Howard Schultz has returned to earth. Last summer, analysts and investors concluded that the CEO of Starbucks Corp. was all but lost in cyberspace. Schultz and his management team were busily crafting a grand-scale Internet plan for Starbucks that would turn the coffee outfit's Web site into a "lifestyle portal" by partnering with gourmet food sellers and home-furnishings stores.
But while Schultz had his head in the cyberclouds, trouble was brewing at the bricks-and-mortar stores. Delayed store openings and lower-than-expected sales at existing outlets were putting a damper on earnings. Analysts' angst turned to alarm on June 30 during a conference call, when Schultz said that earnings per share would come in at 54 cents for the year instead of 60 cents as expected. After he spent most of the meeting talking up his Internet strategy, investors concluded Schultz was distracted by his online aspirations, and they told him so in a hurry. The next day, they sent the stock down an eye-popping 28%.
Schultz got the message, and seven months later, he's a born-again coffee-shop man. He plans to add 450 U.S. outlets this year to a base of 2,217, about level with last year's pace. He's stepping up overseas expansion. And while not totally abandoning the Internet, he will focus on pumping up store sales by stocking more sandwiches, gifts, and other noncoffee merchandise. "Our management team is 100% focused on growing our core business without distraction or dilution from any other initiative," says Schultz.
The shift in focus is already starting to pay off. On Jan. 27, the Seattle-based chain reported a better-than-expected 30% increase in earnings, to $34.7 million, for the fiscal first quarter. Sales at stores open at least a year grew by a healthy 7%. Investors, impressed with both the numbers and Schultz's new store-centric vision, have pushed Starbucks' stock price up about 30% since Jan. 1, to 32. And Schultz has promised more of the same for the year to come. "It's back to basics," he declares. "We've got a great opportunity to build the brand and grow."
TALKING TURKEY. One key to reaching that goal: lunch fare. Schultz is hoping that such items as $3.95 turkey sandwiches and $4.75 Greek pasta salads--made offsite and delivered to stores daily--will bring in a flow of customers after the morning coffee rush. He's planning to double the number of locations that sell the lunch menu to 400 this year. While so far stores with food each pull in a modest $50,000 to $100,000 extra in sales, experts believe the beefed-up menu will ultimately lure more beverage buying customers to the stores. "If it gets you to buy a $2 latte, then it's a good business for them," says Jerry Castellini, president of Chicago-based CastleArk Management, which owns about 750,000 Starbucks shares.
Schultz also plans to take the $2 latte into new territories. Armed with a $300 million capital spending budget for this year, Schultz will open stores primarily in the Midwest and Southeast in the U.S. While it may seem to dwellers on the East and West coasts that there's a Starbucks on every corner, plenty of communities in the U.S. are still waiting for their first shop. Company watchers say saturation is actually years away. "Until they have 7,000 stores, they don't have any problem growing," says Castellini. The company plans to add 100 locations in Asia and another 50 in Britain to its 300-plus international stores.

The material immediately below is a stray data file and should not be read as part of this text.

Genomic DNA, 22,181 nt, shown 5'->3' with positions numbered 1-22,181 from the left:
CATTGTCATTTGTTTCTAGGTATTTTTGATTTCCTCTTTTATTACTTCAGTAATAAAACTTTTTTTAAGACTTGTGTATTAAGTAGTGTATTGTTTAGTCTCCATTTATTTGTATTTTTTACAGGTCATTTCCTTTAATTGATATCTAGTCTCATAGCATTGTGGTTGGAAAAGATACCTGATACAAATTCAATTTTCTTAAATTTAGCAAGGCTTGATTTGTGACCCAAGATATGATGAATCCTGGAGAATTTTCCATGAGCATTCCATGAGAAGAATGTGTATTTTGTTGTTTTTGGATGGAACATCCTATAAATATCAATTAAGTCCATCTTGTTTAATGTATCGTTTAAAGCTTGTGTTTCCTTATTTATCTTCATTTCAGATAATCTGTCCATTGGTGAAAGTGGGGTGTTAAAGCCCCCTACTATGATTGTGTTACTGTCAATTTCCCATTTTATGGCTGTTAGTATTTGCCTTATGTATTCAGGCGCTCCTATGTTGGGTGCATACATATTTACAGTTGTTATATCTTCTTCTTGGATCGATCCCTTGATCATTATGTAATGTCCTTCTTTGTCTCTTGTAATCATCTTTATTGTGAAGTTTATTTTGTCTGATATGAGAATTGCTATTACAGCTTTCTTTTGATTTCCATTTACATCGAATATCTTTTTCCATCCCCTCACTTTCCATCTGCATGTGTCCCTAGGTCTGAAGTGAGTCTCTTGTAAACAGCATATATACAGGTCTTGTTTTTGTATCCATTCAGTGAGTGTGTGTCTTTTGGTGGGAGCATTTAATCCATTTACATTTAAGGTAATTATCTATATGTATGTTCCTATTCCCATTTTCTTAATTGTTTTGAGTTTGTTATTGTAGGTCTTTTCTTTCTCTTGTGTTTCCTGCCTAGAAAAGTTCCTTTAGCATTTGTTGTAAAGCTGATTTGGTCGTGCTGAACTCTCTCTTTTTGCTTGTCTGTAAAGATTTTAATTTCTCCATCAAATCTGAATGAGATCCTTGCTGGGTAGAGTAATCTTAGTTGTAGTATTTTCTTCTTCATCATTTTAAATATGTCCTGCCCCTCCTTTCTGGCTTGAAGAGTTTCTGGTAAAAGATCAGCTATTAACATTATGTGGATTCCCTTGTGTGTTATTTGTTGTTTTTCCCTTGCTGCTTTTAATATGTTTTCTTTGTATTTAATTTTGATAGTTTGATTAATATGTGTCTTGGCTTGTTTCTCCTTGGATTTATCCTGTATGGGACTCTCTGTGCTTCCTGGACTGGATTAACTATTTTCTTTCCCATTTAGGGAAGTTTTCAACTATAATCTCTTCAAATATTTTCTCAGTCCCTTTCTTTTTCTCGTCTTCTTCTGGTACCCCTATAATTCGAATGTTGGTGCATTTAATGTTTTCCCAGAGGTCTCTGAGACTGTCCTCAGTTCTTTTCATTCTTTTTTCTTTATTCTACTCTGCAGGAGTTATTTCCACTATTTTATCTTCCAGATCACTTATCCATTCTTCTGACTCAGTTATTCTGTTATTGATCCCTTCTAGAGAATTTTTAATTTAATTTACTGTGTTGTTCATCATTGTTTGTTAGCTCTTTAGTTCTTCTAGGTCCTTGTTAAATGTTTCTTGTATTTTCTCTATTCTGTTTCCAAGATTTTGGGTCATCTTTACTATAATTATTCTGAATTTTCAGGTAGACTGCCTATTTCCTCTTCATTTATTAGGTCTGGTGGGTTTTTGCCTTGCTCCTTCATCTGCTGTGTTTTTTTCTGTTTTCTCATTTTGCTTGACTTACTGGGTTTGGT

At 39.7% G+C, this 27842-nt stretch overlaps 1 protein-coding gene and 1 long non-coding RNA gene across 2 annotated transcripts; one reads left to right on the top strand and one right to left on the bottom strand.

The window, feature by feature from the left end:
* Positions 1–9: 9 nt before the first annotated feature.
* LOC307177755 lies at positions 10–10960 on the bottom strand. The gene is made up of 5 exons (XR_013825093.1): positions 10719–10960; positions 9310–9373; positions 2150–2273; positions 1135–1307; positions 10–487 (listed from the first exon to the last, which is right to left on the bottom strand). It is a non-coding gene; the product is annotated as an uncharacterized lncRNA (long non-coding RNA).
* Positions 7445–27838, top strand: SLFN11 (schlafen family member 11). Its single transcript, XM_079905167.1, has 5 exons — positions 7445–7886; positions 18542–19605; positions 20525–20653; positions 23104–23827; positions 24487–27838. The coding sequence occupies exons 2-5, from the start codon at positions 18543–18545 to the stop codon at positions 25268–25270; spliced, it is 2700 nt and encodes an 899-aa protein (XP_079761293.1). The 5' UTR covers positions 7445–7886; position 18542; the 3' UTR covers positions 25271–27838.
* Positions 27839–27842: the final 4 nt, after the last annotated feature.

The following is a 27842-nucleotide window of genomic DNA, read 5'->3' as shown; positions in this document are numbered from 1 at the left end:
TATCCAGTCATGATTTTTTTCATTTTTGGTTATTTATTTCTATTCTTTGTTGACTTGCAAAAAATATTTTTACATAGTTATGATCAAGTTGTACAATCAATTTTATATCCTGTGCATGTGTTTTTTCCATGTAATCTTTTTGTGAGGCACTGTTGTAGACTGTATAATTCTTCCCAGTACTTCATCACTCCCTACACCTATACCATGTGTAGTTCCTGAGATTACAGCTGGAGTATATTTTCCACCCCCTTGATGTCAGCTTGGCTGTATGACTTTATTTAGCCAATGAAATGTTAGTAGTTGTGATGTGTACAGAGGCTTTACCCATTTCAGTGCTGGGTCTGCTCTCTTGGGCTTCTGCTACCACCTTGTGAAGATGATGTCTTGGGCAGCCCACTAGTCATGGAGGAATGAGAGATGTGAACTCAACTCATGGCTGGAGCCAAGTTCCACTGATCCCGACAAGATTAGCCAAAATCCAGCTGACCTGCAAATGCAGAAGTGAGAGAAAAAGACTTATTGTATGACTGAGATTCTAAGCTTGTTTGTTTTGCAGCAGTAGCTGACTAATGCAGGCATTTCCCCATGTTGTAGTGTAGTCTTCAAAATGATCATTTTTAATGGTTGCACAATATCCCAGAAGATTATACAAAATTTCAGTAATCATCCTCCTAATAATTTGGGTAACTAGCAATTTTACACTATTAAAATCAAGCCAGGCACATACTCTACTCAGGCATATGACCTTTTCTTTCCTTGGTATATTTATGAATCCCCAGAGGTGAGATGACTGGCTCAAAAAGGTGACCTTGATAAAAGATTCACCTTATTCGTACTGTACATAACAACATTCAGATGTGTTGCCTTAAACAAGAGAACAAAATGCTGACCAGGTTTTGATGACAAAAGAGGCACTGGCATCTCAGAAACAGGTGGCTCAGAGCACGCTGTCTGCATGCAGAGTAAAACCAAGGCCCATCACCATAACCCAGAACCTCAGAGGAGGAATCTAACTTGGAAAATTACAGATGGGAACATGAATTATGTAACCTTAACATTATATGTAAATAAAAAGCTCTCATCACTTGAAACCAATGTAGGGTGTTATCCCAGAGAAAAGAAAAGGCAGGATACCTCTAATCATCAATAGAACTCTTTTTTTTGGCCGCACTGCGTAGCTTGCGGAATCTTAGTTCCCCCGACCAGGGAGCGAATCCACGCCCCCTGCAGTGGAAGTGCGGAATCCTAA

BOARD GAMES. Within the stores, consumers can look for a raft of new merchandise. Building on its reputation for cool in-store music, Starbucks has acquired privately held San Francisco-based music retailer Hear Music, a small chain known for its ample listening stations that let customers sample before they buy. That acquisition is supposed to help Starbucks improve its CD selection and presentation, which currently doesn't amount to much more than a small rack near the cash register. Schultz is even considering installing listening stations in some Starbucks stores.
Starbucks is also making an ambitious push into selling gifts and knickknacks. It kicked off the effort during the holiday season, promoting items such as $35 board games, $14 millennium-themed time capsules, and $25 stationery sets. Now, Starbucks aims to have new products, such as seasonal items pegged to Valentine's Day, every couple of months.
The merchandise changes are not risk-free. Schultz has already discovered that while he knows how to sell coffee to the masses, he knows far less about selling novelty wares. Over the holidays, for example, the stationery kits and time capsules didn't sell as well outside the big cities. No surprise, say some critics. "Once you achieve the size of Starbucks, it lets you do different things without jeopardizing the brand, but you can still get into trouble and get distracted doing that," says R.J. Selfridge, a vice-president at Starbucks rival Tully's Coffee Corp.
But Schultz maintains the mix will work. And so far, investors and analysts seem willing to give the new initiatives a try. "Strategically, it makes sense because they've got an enormous flow of customers," says Richard Fradin, an analyst at William Blair & Co. in Chicago.
For all his contrition over last year's stock debacle, Schultz hasn't abandoned the Net. Starbucks has a marketing pact with Cooking.com in Santa Monica, Calif., and another test program with wine seller Geerlings & Wade Inc., based in Canton, Mass. Hot links to Starbucks appear on both companies' sites. But the strategy is a far cry from last year's portal plans. The Net today "is a secondary or even tertiary business for us," says Schultz. Nudged by investors, Schultz woke up and smelled the coffee.